Yoga is a conscious effort to train the mind to be fully present by controlling the body, breathe and mind in one harmonious moment.
The most easily accessible form of yoga available to Western practitioners is the physical practice of postures or asanas as stated in the traditional Sanskrit.
The physical postures of yoga are knit together with careful attention to the breathe and the practitioner’s point of focus. There is much more to yoga than bending, folding and twisting your body. Indeed yoga also stretches your mind by asking you to challenge your beliefs about yourself, your body, your consciousness, your identity and your community. In doing so yoga creates real and lasting change in the lives of its many practitioners. The physical postures produce the added side effects of cleansing the body, ridding practitioners of unwanted fat and healing old injuries. But make no mistake yoga is not an exercise. It is a body awareness technique aimed at liberating your consciousness from old, habitual was of thinking, being and acting. The lithe, flexible yoga body is merely a seductive by-product of the work of awakening your consciousness.
Yoga is as deep as you want to be. There are at least twenty different types of yoga that all have the authentic power to offer real transformation along with an army of teachers deployed worldwide. Perhaps the most important decision a yoga practitioner makes is the choice of a teacher. If you decide to try yoga a good method is to embark on a trial period where you sample many different styles of yoga until you get a feel for each. Use your intelligence and look for empirical proof that each particular method of yoga will produce the stated results . The best way to test the validity of yoga is to look at students who have been practicing yoga for many years. Then if you like what you see in the senior practitioners proceed along the path before you with full confidence that you too will one day achieve similar results.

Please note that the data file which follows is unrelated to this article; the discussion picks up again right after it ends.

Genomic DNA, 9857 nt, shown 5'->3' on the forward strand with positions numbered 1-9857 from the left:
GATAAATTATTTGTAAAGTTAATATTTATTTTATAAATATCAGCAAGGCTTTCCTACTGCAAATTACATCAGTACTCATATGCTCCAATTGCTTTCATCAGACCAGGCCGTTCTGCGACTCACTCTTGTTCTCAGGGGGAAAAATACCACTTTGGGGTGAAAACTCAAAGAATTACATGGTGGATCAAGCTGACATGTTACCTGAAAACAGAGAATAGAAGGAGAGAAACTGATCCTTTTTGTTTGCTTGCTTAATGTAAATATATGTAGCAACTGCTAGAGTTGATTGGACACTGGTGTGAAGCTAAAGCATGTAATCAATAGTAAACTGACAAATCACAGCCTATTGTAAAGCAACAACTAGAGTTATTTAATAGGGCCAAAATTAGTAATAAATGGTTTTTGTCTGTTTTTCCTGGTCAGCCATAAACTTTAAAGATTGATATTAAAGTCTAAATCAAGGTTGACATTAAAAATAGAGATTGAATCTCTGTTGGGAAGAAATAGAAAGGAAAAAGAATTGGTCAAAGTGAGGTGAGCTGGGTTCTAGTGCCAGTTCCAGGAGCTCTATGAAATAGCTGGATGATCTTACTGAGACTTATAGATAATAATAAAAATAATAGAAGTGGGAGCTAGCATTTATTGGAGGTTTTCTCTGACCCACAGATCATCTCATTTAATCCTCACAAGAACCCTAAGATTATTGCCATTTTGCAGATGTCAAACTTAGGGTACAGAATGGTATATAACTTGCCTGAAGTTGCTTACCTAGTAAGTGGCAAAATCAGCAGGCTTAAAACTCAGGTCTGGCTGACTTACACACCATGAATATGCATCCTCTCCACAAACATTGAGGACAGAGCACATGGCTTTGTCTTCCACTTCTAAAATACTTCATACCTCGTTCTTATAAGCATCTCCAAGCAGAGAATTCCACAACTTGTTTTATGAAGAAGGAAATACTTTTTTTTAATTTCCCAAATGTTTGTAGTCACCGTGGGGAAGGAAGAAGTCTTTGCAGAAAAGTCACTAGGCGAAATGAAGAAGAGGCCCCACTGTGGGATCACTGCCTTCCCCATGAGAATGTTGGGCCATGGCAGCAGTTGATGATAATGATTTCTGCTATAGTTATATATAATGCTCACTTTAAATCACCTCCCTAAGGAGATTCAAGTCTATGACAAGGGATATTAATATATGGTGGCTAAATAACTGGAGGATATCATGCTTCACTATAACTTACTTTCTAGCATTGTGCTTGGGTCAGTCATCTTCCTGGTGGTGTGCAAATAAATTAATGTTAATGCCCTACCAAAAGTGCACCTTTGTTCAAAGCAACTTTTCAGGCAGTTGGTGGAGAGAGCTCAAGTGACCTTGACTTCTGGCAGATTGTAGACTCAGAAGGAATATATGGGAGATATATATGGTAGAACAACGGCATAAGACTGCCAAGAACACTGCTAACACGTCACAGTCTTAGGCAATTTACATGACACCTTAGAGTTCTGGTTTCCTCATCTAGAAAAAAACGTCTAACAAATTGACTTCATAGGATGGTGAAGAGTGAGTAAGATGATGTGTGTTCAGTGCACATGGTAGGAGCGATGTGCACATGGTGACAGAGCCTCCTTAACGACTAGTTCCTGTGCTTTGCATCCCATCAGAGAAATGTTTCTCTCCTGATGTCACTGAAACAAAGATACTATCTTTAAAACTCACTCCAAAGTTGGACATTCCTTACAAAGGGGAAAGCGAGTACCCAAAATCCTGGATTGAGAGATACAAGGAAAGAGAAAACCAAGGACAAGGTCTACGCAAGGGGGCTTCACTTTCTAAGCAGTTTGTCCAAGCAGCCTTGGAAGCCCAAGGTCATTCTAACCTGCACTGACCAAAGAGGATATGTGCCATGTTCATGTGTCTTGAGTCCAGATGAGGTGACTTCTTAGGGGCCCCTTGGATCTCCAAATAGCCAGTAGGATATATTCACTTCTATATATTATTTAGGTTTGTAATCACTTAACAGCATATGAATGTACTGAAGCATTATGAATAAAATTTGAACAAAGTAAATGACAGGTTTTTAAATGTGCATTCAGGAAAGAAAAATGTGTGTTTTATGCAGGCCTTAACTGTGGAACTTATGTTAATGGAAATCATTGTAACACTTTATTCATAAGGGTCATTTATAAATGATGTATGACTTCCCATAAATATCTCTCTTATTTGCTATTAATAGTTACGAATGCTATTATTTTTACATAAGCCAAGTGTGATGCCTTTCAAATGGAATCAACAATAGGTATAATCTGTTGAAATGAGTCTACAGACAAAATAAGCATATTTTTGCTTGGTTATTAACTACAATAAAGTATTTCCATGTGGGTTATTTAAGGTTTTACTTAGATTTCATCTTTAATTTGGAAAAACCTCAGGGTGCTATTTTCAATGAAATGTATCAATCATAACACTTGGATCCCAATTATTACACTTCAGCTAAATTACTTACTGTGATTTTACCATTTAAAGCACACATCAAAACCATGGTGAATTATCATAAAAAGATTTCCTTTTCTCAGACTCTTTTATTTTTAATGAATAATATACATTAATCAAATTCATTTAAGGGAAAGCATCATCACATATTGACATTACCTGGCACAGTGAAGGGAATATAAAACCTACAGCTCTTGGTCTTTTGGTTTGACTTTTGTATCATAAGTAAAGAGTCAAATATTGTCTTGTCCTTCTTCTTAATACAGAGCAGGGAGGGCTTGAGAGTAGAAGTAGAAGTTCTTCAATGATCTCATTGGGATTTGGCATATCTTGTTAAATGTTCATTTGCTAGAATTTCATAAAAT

My teaching shares my experiences over the past ten years practicing one of the most powerful, popular and proven methods of yoga called Ashtanga yoga. This dynamic flowing series of postures was introduced to the West nearly 35 years ago by its living master teacher, or Guru, Sri K. Pattabhi Jois. Often called Guruji by his legions of students, Jois is now 93 years old and has dedicated his life to the teaching of Ashtanga Yoga. With more than 65 years of experience teaching in the small south India city of Mysore, Jois’s unwavering diligence in maintaining the Ashtanga yoga method as he learned it from his teacher T. Krishnamacharya has allowed thousands if not millions of people to benefit from regular Ashtanga yoga practice. Without his steady perseverance through more than half the Twentieth Century yoga as we know it today simply would not be.
Ashtanga yoga traces its lineage to an ancient sage named Vamana Rishi and it is through a long line of students who became teachers themselves that we now have access to the heritage of yoga. Ashtanga literally means eight limbs and is defined by the sacred yogic text, Patanjali’s Yoga Sutras as Yama (moral codes), Niyama (self-purification and study), Asana (posture), Pranayama (breath control), Pratyahara (sense control), Dharana (concentration), Dhyana (meditation) and Samadhi (total peace). Ideally teachers are well-versed in all eight limbs before they begin teaching so that they may truly guide the student through the entire journey of yoga.